Anthony: Once it became clear that Marvel wanted us to do the next movie and we wanted to do the next movie, we started to talk with Markus and McFeely, the writers, about all the possibilities about where we could go. At the end of The Winter Soldier, the relationship between Cap and Bucky, it's a very powerful one. While Cap made a breakthrough with him, an important breakthrough at the very end of that movie, it's still very much unresolved what the future of that relationship is going to be and what the future of the Winter Soldier held. Whether or not this friend that Cap believed was inside the Winter Soldier was still there. We knew we were going to carry that story forward. That's a very, very powerful personal relationship. I think the fact that Civil War was so specifically about complicating Cap's situation with other very strong personal relationships, that seemed to us to be a worthy counterpoint to his Bucky relationship, because it was all based on his personal relationships. I think that's one thing that drew us to the concept initially.

Also, Captain America has political dimensions to him, because the character was conceived with that purpose, and we liked to play with those in Winter Soldier. Civil War allowed us to carry those political issues forward, as well. It worked out a number of layers for us.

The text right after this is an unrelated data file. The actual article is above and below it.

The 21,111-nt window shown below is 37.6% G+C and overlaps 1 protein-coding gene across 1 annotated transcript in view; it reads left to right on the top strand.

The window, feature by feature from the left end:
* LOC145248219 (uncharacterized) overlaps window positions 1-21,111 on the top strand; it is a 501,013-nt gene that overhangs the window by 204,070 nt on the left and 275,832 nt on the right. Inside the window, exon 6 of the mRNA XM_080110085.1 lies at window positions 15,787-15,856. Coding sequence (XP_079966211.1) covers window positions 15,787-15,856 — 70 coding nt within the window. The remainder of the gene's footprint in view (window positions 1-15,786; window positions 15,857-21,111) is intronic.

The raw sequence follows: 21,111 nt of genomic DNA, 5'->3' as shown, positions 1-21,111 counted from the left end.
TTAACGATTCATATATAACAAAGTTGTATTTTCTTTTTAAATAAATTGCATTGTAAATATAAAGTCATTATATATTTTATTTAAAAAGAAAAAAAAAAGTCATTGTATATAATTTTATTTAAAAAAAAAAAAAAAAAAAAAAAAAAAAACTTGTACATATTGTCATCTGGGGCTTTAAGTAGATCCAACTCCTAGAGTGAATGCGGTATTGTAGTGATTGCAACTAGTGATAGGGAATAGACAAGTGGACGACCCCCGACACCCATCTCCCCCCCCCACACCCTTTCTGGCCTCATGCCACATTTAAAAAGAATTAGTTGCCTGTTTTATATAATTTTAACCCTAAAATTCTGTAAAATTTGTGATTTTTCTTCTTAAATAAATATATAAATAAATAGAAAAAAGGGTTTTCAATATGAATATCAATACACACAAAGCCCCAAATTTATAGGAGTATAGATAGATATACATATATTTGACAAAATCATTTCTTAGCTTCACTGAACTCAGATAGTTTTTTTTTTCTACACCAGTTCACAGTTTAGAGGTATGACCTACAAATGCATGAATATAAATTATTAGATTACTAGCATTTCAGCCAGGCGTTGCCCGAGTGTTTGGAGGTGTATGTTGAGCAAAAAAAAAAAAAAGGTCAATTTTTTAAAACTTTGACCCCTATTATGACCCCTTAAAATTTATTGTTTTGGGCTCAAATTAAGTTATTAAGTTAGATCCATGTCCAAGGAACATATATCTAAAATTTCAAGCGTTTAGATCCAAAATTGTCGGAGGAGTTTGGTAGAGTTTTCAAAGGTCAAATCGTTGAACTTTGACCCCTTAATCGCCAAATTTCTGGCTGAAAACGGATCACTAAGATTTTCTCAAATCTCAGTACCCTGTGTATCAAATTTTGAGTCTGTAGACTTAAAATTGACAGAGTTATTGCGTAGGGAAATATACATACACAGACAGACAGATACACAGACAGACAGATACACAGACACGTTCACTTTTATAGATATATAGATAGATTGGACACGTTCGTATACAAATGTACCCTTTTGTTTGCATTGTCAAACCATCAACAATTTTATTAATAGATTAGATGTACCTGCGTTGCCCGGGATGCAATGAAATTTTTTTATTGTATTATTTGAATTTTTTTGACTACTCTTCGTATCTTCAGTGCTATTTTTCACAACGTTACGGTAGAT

Chris Evans is Captain America. Courtesy Walt Disney/Marvel​

Do you think that because the world that you create exists closer to reality than some superhero films, did that help you explore storylines that reflect what's happening in the world?

Joe: Without question.

Anthony: Very much.

Joe: It's important to us that we do that.

Anthony: Yeah. The criticism that is leveled against the Avengers in this movie is very analogous to our world situation today. The idea that there are superpowers that can go where they want. In the movie these superheroes can go where they want, do what they want, and even though they have the best intentions, there's some cost to what they're doing. There's some push back against that kind of behavior. There’s a similar thing happening in the real world with superpowers. We're in a situation now where we're very much dealing with, even though the United States has the best intentions, going wherever they want and doing what they want.